Another good source can be found at http://losthorizons.com/ and the book “Cracking the Code” by Pete Hendrickson. Some great information here, but beware of the solution he suggests as it is flawed and WILL get you into trouble (read Dave Champions book to know WHY his solution is flawed).

    Just thought I’d throw that out there for anyone who is interested in the true extent of the taxing powers of the Federal Government.

  187. Kenny
    May 30, 2013 at 3:48 pm #

    The Constitution -clearly- states that the government may tax incomes. There is no overreach of powers in that regard.

  188. jon
    May 30, 2013 at 3:53 pm #

    FWIW I pay taxes because I am afraid of the wrong end of the barrel of a gun being pointed at me.

    Great info Aaron. Don’t know if I would read it though. I don’t think the government cares if it is “legal” or not, as government officials have stated before, they have the guns and power and aren’t afraid to use it.

    Now, if there is something I could actually do, besides live in poverty and be killed, to fight back, I would.

  189. Kenny
    May 30, 2013 at 4:01 pm #

    FWIW I pay taxes because I am afraid of the wrong end of the barrel of a gun being pointed at me.

    In your anarchistic world, you’d have gangland thugs pointing ACTUAL guns at you demanding tribute and protection money. So, please tell me again how anarchy solves your problem with paying taxes? Yeah, it doesn’t. The difference is that you actually have power in our representative democracy to make changes and participate in the way it works. You don’t get that in your anarchistic world.

  190. Aaron
    May 30, 2013 at 4:10 pm #

    I have several friends living successfully as nontaxpayers right now, including the author of that book, Dave Champion. He has been a nontaxpayer for about 20 years now. It IS possible to do it safely, you just have to know what you’re doing and avoid the traps. THE key to living successfully as a nontaxpayer is not giving people your TIN and filling out tax forms. As soon as you do that, you are stating that you are within a class of persons subject to the tax and it doesn’t matter whether or not you actually ARE within one of those classes. You have created the legal presumption that you are and the IRS and the courts will hold you to that.

    Incidently, almost all federal laws, including the tax code, are 100% constitutional. They are just mal-applied to people for whom it WOULD be unconstitutional if the code explicitly included them. Dave’s book and radio show has completely exposed the matrix for what it is to me. I highly recommend checking it out as he goes far beyond taxes.

  191. jon
    May 30, 2013 at 4:35 pm #

    Thanks Aaron. I’ll check it out.

  192. jon
    May 30, 2013 at 11:55 pm #

    I thought this was funny:

    @26:23

    http://www.youtube.com/watch?v=A_pfgt6R7S8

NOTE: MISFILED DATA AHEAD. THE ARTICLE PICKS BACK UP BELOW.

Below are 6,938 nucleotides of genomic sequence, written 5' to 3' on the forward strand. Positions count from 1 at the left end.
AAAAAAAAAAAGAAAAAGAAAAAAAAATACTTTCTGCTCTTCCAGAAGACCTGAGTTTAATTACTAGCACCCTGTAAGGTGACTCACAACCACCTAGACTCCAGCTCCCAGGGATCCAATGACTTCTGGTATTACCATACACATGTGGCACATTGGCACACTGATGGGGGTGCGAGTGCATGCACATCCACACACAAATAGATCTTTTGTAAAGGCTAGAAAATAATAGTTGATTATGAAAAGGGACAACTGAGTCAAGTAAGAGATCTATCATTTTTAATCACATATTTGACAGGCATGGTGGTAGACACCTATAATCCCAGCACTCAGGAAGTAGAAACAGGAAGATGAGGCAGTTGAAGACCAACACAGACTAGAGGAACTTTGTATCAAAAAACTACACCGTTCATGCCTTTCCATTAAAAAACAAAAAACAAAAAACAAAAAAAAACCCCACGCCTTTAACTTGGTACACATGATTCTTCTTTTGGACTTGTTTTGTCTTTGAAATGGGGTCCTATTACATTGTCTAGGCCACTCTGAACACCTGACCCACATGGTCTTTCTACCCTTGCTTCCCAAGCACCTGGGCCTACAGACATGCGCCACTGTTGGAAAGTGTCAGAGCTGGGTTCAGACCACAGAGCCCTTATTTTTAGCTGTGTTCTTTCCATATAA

193. Kenny
    May 31, 2013 at 12:10 am #

    That’s because you’re unhinged from reality.

  194. Gary Hunt
    June 3, 2013 at 11:52 am #

    Jon,

    I think you are misjudging our friend Kenny. I don’t think he is a government plant. I think he ia a “TBS”, (no not the TV station) a “True Believing Statist”.

    By the way, don’t you think Larken did a great job on that documentary?

  195. jon
    June 3, 2013 at 12:13 pm #

    Gary, I don’t know if he is or not, probably not – I didn’t mean to imply that he was. But I thought it was pretty funny how Larken did a good job showing how statists interact over the internet, how Kenny fit the bill perfectly.

    In church once someone talked about how a whore is worse than a prostitute because a whore just gives away their dignity without even getting any recompense. Likewise, if Kenny – and those like him – don’t get paid for giving up their liberty then they are worse then a government agent, because they give up their liberty for naught.

    Larken did an excellent job on the documentary. It was very direct and shows the hypocrisy of this day and age. Definitely one worth sharing with others. I listened to it twice and had to actually sit down and watch it. It was even better watching.

  196. Gary Hunt
    June 3, 2013 at 3:19 pm #

    Kenny,

    By your response to my last comments, obviously you do not understand the concept of “trying to find common ground”. When you said…

    “He also said that when you choose to live in a location which maintains a government, then you are agreeing to give that government rights to your possessions.”

    I know he said that, and I was agreeing with you (common ground). Where we diverge in opinion (not common ground)is the amount or extent of the governments” rights to your possessions.”

    John Locke = Limited
    Socrates / Hobbes = Virtually Unlimited.

    Do you get it now, or is it still too “fuzzy?”

    What I want to know, and would like to have you answer, is what’s the magical percentage of our “possessions” the government has “rights” to? Is it 5%, 10%, 67.13% or perhaps 100% or more – what we don’t have yet?

    I fell off my chair and was rolling around, on the floor, in laughter when I read the following…

    “The government hasn’t gone beyond its just powers which are enumerated in the Constitution which includes the power of taxation.”

    For your statement to be true, the government would have to have 100% rights to our rights and possessions? Even you could very easily prove your own statement wrong.

    “I have shown you again and again how flawed your analogies are and yet you ignore them.”

    No, this is not true. There was one instance where I said you were correct. I apologized to you and corrected myself. As to you showing me… “again and again… and yet you ignore them.” I have made valid, logical counter arguments, which pokes holes in your arguements. You just brush them off.